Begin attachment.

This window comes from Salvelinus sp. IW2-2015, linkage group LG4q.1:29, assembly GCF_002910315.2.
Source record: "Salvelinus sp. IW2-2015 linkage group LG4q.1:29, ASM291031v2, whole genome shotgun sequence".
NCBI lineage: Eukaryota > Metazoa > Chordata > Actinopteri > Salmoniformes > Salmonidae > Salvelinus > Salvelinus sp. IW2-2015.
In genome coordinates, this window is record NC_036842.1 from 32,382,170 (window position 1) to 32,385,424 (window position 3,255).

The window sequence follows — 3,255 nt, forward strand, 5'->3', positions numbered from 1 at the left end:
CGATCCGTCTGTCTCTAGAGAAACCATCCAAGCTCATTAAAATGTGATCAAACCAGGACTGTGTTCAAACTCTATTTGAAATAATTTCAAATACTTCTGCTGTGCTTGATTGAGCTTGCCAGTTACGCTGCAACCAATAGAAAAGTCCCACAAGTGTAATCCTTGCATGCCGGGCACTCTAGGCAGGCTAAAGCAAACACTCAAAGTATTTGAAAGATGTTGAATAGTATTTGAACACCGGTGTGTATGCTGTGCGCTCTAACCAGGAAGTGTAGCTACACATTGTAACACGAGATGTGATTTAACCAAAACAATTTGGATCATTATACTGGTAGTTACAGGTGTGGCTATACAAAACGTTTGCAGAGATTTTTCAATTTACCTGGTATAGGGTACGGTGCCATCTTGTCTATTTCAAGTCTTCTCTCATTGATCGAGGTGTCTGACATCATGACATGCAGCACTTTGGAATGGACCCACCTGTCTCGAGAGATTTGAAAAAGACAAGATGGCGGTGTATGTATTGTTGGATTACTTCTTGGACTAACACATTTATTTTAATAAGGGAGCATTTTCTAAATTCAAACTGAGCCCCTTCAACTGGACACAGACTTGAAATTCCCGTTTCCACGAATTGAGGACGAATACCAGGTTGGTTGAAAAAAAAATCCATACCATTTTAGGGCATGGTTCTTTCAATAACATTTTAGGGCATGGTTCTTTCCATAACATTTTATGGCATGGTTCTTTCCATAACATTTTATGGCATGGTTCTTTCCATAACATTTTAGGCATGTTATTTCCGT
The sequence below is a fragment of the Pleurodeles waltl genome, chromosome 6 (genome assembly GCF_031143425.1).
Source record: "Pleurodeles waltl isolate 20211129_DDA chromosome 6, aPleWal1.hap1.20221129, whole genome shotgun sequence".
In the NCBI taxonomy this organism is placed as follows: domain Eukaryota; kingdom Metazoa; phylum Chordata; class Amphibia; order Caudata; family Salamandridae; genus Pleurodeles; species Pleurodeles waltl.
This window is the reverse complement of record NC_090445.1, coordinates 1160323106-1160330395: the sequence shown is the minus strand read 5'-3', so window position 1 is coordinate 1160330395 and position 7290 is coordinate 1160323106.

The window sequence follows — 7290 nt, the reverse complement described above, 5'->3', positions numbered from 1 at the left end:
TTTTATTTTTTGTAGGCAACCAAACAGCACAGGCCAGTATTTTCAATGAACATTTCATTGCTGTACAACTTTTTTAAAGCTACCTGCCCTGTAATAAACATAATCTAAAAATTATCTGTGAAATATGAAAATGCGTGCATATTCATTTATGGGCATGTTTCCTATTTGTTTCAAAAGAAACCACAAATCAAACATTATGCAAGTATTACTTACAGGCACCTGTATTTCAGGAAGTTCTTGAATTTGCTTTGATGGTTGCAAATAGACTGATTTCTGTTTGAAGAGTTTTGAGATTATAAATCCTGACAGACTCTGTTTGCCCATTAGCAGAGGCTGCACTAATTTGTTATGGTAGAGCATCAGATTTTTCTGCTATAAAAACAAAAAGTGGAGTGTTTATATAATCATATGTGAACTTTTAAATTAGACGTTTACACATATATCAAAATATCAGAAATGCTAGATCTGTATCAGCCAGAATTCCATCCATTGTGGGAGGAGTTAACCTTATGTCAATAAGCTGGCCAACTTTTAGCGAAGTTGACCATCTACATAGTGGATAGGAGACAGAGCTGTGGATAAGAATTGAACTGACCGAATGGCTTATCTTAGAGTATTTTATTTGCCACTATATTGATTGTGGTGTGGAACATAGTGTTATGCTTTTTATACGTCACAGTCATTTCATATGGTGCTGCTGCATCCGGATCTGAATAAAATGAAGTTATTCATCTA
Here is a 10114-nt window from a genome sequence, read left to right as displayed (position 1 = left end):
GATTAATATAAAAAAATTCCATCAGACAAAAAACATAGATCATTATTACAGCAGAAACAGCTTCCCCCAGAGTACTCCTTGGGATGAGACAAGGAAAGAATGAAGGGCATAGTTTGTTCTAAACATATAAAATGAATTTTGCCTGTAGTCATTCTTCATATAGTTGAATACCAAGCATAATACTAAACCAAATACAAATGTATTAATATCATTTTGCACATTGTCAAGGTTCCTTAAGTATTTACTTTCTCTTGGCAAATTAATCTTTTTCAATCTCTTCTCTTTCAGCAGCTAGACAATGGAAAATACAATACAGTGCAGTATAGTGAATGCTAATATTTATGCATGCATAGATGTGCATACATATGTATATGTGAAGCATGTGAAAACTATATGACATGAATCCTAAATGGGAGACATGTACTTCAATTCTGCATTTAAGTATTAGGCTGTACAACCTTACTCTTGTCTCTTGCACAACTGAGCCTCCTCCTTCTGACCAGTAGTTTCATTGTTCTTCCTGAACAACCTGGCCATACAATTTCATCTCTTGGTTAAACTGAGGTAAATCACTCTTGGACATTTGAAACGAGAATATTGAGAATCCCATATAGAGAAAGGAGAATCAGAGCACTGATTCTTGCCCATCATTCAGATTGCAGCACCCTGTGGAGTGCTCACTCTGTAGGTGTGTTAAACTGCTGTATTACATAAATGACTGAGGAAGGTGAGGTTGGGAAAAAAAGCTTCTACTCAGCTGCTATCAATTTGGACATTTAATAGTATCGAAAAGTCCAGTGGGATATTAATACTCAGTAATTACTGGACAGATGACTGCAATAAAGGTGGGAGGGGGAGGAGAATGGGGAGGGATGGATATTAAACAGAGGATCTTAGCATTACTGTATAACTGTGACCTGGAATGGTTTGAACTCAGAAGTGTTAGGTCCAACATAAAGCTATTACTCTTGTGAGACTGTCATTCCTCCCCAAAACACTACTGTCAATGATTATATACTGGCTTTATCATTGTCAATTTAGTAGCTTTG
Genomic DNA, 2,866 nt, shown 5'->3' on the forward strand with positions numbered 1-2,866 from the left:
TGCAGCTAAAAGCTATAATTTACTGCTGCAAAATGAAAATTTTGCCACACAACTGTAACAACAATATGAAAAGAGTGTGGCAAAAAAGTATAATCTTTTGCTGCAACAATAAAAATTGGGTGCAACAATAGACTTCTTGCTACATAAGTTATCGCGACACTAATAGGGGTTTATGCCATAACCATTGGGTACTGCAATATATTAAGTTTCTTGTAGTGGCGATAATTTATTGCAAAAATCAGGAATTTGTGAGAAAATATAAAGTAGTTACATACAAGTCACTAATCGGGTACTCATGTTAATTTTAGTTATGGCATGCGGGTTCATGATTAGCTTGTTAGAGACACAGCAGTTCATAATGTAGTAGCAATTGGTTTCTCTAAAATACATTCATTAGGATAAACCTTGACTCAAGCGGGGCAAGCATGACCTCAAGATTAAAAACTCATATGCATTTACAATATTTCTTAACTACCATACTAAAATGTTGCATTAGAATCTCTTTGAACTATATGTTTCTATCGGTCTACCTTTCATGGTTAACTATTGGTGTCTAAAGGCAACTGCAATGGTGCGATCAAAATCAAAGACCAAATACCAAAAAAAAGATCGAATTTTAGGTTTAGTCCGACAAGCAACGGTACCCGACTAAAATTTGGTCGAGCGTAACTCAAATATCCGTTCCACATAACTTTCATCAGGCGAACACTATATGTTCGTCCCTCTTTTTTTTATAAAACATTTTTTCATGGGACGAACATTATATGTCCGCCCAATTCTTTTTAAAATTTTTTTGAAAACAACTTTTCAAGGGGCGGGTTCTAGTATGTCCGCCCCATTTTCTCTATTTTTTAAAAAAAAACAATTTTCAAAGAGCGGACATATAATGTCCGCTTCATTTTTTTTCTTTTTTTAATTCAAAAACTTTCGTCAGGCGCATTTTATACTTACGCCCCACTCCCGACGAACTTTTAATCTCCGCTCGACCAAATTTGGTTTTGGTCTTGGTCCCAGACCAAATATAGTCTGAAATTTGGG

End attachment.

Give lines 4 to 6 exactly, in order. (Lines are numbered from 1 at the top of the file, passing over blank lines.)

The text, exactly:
In genome coordinates, this window is record NC_036842.1 from 32,382,170 (window position 1) to 32,385,424 (window position 3,255).

The window sequence follows — 3,255 nt, forward strand, 5'->3', positions numbered from 1 at the left end:
CGATCCGTCTGTCTCTAGAGAAACCATCCAAGCTCATTAAAATGTGATCAAACCAGGACTGTGTTCAAACTCTATTTGAAATAATTTCAAATACTTCTGCTGTGCTTGATTGAGCTTGCCAGTTACGCTGCAACCAATAGAAAAGTCCCACAAGTGTAATCCTTGCATGCCGGGCACTCTAGGCAGGCTAAAGCAAACACTCAAAGTATTTGAAAGATGTTGAATAGTATTTGAACACCGGTGTGTATGCTGTGCGCTCTAACCAGGAAGTGTAGCTACACATTGTAACACGAGATGTGATTTAACCAAAACAATTTGGATCATTATACTGGTAGTTACAGGTGTGGCTATACAAAACGTTTGCAGAGATTTTTCAATTTACCTGGTATAGGGTACGGTGCCATCTTGTCTATTTCAAGTCTTCTCTCATTGATCGAGGTGTCTGACATCATGACATGCAGCACTTTGGAATGGACCCACCTGTCTCGAGAGATTTGAAAAAGACAAGATGGCGGTGTATGTATTGTTGGATTACTTCTTGGACTAACACATTTATTTTAATAAGGGAGCATTTTCTAAATTCAAACTGAGCCCCTTCAACTGGACACAGACTTGAAATTCCCGTTTCCACGAATTGAGGACGAATACCAGGTTGGTTGAAAAAAAAATCCATACCATTTTAGGGCATGGTTCTTTCAATAACATTTTAGGGCATGGTTCTTTCCATAACATTTTATGGCATGGTTCTTTCCATAACATTTTATGGCATGGTTCTTTCCATAACATTTTAGGCATGTTATTTCCGT